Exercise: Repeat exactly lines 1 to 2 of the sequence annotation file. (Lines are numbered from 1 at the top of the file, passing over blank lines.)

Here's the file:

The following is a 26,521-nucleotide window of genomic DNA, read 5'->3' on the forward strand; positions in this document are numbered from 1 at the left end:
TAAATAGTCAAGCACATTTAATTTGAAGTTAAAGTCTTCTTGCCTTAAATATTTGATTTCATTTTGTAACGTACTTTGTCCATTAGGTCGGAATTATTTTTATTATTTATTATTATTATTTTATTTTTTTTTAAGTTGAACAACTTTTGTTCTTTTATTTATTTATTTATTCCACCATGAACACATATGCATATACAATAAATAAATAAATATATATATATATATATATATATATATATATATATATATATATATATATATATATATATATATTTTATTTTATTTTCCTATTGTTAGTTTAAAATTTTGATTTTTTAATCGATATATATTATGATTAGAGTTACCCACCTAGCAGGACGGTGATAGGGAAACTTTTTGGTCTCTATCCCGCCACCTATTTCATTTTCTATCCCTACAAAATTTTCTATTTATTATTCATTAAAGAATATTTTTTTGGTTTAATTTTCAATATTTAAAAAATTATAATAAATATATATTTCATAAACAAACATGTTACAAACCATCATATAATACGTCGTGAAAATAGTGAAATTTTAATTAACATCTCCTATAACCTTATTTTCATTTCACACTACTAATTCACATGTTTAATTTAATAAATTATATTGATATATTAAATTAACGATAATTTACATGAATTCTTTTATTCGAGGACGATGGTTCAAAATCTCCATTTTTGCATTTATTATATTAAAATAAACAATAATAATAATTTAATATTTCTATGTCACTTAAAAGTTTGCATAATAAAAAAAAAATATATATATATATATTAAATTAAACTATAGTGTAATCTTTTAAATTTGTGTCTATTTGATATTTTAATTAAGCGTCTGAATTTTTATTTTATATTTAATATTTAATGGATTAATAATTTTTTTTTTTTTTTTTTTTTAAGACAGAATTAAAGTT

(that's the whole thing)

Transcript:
The following is a 26,521-nucleotide window of genomic DNA, read 5'->3' on the forward strand; positions in this document are numbered from 1 at the left end:
TAAATAGTCAAGCACATTTAATTTGAAGTTAAAGTCTTCTTGCCTTAAATATTTGATTTCATTTTGTAACGTACTTTGTCCATTAGGTCGGAATTATTTTTATTATTTATTATTATTATTTTATTTTTTTTTAAGTTGAACAACTTTTGTTCTTTTATTTATTTATTTATTCCACCATGAACACATATGCATATACAATAAATAAATAAATATATATATATATATATATATATATATATATATATATATATATATATATATATATATATATATTTTATTTTATTTTCCTATTGTTAGTTTAAAATTTTGATTTTTTAATCGATATATATTATGATTAGAGTTACCCACCTAGCAGGACGGTGATAGGGAAACTTTTTGGTCTCTATCCCGCCACCTATTTCATTTTCTATCCCTACAAAATTTTCTATTTATTATTCATTAAAGAATATTTTTTTGGTTTAATTTTCAATATTTAAAAAATTATAATAAATATATATTTCATAAACAAACATGTTACAAACCATCATATAATACGTCGTGAAAATAGTGAAATTTTAATTAACATCTCCTATAACCTTATTTTCATTTCACACTACTAATTCACATGTTTAATTTAATAAATTATATTGATATATTAAATTAACGATAATTTACATGAATTCTTTTATTCGAGGACGATGGTTCAAAATCTCCATTTTTGCATTTATTATATTAAAATAAACAATAATAATAATTTAATATTTCTATGTCACTTAAAAGTTTGCATAATAAAAAAAAAATATATATATATATATTAAATTAAACTATAGTGTAATCTTTTAAATTTGTGTCTATTTGATATTTTAATTAAGCGTCTGAATTTTTATTTTATATTTAATATTTAATGGATTAATAATTTTTTTTTTTTTTTTTTTTTAAGACAGAATTAAAGTT